Awakening Vol. 1

Written by Nick Tapalansky
Art by Alex Eckman-Lawn
144 pages, color
Published by Archaia

I think it’s safe to say, at this point, that everywhere you turn there’s a new zombie-related story being told. Movies, books, television shows, comics, video games, even works of classic literature are all being invaded by the walking dead. What that means, though, is that you really need to stand apart from everyone else if you’re going to try and spring a zombie story on your audience. Or at least, that’s the common train of thought. The thing is, I’m growing increasingly convinced that people are concentrating so much on the twist that they are losing sight of just telling a solid story.

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Mouse Guard: Winter 1152

By David Petersen
192 pages, color
Published by Archaia

It took a little longer than planned due to some publisher reorganizing, but Mouse Guard: Winter 1152—David Petersen’s second Mouse Guard mini-series—has come to a conclusion. With a hardcover collection scheduled for this summer, it seemed like a good at time as any to sit down and re-read all six issues. While Petersen certainly made a splash with his debut mini-series (Mouse Guard: Fall 1152), I have to say I was a little surprised with this second story. As good as the first was, this one feels even deeper and richer than what we’ve seen up until now.

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Killer #1

Written by Matz
Art by Luc Jacamon
32 pages, color
Published by Archaia Studios Press

Anti-heroes are a popular character in fiction these days. You know the type—not really a “good” person, but not the villain either. They often operate under their own set of rules and ethics, and in the end bring about the resolution in a way that isn’t necessarily socially acceptable. You cheer them on even as a voice in the back of your head should be saying, “Should I be this gleeful?” Matz and Luc Jacamon’s The Killer seems to take a slightly different tactic. Their main character isn’t an anti-hero at all, he’s a thoroughly bad person. The only thing is, his story is remarkably enthralling.

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Artesia Besieged #1-2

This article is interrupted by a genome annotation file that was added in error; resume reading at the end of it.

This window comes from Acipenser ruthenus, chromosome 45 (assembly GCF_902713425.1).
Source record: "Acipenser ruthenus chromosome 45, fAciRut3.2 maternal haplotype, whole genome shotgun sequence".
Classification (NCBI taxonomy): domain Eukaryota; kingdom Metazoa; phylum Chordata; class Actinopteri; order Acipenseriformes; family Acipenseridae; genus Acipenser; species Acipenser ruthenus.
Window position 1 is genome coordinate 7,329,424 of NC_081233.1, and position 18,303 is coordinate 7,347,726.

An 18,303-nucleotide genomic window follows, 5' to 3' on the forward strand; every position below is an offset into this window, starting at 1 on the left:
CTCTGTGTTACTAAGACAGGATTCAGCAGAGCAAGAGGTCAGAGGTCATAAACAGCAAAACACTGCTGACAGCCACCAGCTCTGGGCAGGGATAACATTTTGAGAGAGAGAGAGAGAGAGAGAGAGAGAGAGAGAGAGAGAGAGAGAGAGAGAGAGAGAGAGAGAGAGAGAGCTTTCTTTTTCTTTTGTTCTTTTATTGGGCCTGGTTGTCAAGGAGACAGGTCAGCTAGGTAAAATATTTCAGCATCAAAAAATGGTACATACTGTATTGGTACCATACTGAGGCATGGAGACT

By Mark Smylie
32 pages, color
Published by Archaia Studios Press

There are some comics that are inexplicably popular, that burn up the sales chart without any sort of logical reason why anyone and everyone is buying it. Conversely, there are also comics like Artesia where the big mystery is why it isn’t the kind of comic that everyone is reading. Looking at the first two issues of the new Artesia Besieged mini-series, I’ve finally come to a conclusion and I think it’s an important one: people are stupid. That’s just about the only reason why I can see that this isn’t a sales juggernaut.

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Mouse Guard #1

By David Petersen
24 pages, color
Published by Archaia Studios Press

There’s something that’s just sort of cool about the idea of mice wearing cloaks and holding swords. It’s funny, because I’ve never read the best-selling Redwall novels but for some reason, the idea is just golden. Needless to say, when I saw the cover of David Petersen’s Mouse Guard I absolutely couldn’t resist.

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Artesia Afire #1-3

By Mark Smylie
32 pages, color
Published by Archaia Studios Press

It’s hard to launch a fantasy series in comics. It seems like it would be a natural marriage of art form and genre, but somehow the two never seem to connect very well. Maybe it’s because of the number of failed “light fantasy” series, with pretty unicorns and elves and fairy princesses who traipse around the world in gossamer outfits. Meanwhile, books by authors like Robert Jordan and George R.R. Martin continue to burn up the best-sellers charts in prose, proving that there’s certainly a market for well-written fantasy out there. Maybe what comics needs are more series like Mark Smylie’s Artesia, which show that it can work if you’ve just got the right material it can be golden.

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